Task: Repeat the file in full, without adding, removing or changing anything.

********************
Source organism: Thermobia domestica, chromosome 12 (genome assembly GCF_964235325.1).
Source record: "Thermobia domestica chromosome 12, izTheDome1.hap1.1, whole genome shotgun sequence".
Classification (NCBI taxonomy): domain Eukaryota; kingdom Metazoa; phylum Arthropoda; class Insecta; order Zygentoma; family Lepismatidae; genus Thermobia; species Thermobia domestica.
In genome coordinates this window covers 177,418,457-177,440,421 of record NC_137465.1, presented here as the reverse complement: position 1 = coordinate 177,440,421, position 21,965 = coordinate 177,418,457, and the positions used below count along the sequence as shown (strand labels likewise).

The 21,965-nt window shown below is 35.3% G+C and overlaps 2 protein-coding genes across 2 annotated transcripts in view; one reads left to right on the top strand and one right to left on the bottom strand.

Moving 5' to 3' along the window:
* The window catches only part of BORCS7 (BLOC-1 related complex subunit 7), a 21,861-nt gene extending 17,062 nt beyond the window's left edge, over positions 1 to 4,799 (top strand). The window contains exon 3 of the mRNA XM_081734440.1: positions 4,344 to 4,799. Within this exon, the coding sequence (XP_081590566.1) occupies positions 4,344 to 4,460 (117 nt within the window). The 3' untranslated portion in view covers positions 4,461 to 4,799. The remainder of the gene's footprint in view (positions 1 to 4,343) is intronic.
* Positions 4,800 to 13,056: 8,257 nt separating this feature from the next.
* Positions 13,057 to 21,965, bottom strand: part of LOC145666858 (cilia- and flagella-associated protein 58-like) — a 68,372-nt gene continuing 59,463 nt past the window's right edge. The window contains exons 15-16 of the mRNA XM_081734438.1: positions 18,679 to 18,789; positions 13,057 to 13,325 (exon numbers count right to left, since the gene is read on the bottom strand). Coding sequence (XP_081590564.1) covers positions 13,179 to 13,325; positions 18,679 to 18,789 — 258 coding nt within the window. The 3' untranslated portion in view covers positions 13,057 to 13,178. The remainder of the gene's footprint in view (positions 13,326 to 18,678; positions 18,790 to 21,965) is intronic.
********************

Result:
Source organism: Thermobia domestica, chromosome 12 (genome assembly GCF_964235325.1).
Source record: "Thermobia domestica chromosome 12, izTheDome1.hap1.1, whole genome shotgun sequence".
Classification (NCBI taxonomy): domain Eukaryota; kingdom Metazoa; phylum Arthropoda; class Insecta; order Zygentoma; family Lepismatidae; genus Thermobia; species Thermobia domestica.
In genome coordinates this window covers 177,418,457-177,440,421 of record NC_137465.1, presented here as the reverse complement: position 1 = coordinate 177,440,421, position 21,965 = coordinate 177,418,457, and the positions used below count along the sequence as shown (strand labels likewise).

The 21,965-nt window shown below is 35.3% G+C and overlaps 2 protein-coding genes across 2 annotated transcripts in view; one reads left to right on the top strand and one right to left on the bottom strand.

Moving 5' to 3' along the window:
* The window catches only part of BORCS7 (BLOC-1 related complex subunit 7), a 21,861-nt gene extending 17,062 nt beyond the window's left edge, over positions 1 to 4,799 (top strand). The window contains exon 3 of the mRNA XM_081734440.1: positions 4,344 to 4,799. Within this exon, the coding sequence (XP_081590566.1) occupies positions 4,344 to 4,460 (117 nt within the window). The 3' untranslated portion in view covers positions 4,461 to 4,799. The remainder of the gene's footprint in view (positions 1 to 4,343) is intronic.
* Positions 4,800 to 13,056: 8,257 nt separating this feature from the next.
* Positions 13,057 to 21,965, bottom strand: part of LOC145666858 (cilia- and flagella-associated protein 58-like) — a 68,372-nt gene continuing 59,463 nt past the window's right edge. The window contains exons 15-16 of the mRNA XM_081734438.1: positions 18,679 to 18,789; positions 13,057 to 13,325 (exon numbers count right to left, since the gene is read on the bottom strand). Coding sequence (XP_081590564.1) covers positions 13,179 to 13,325; positions 18,679 to 18,789 — 258 coding nt within the window. The 3' untranslated portion in view covers positions 13,057 to 13,178. The remainder of the gene's footprint in view (positions 13,326 to 18,678; positions 18,790 to 21,965) is intronic.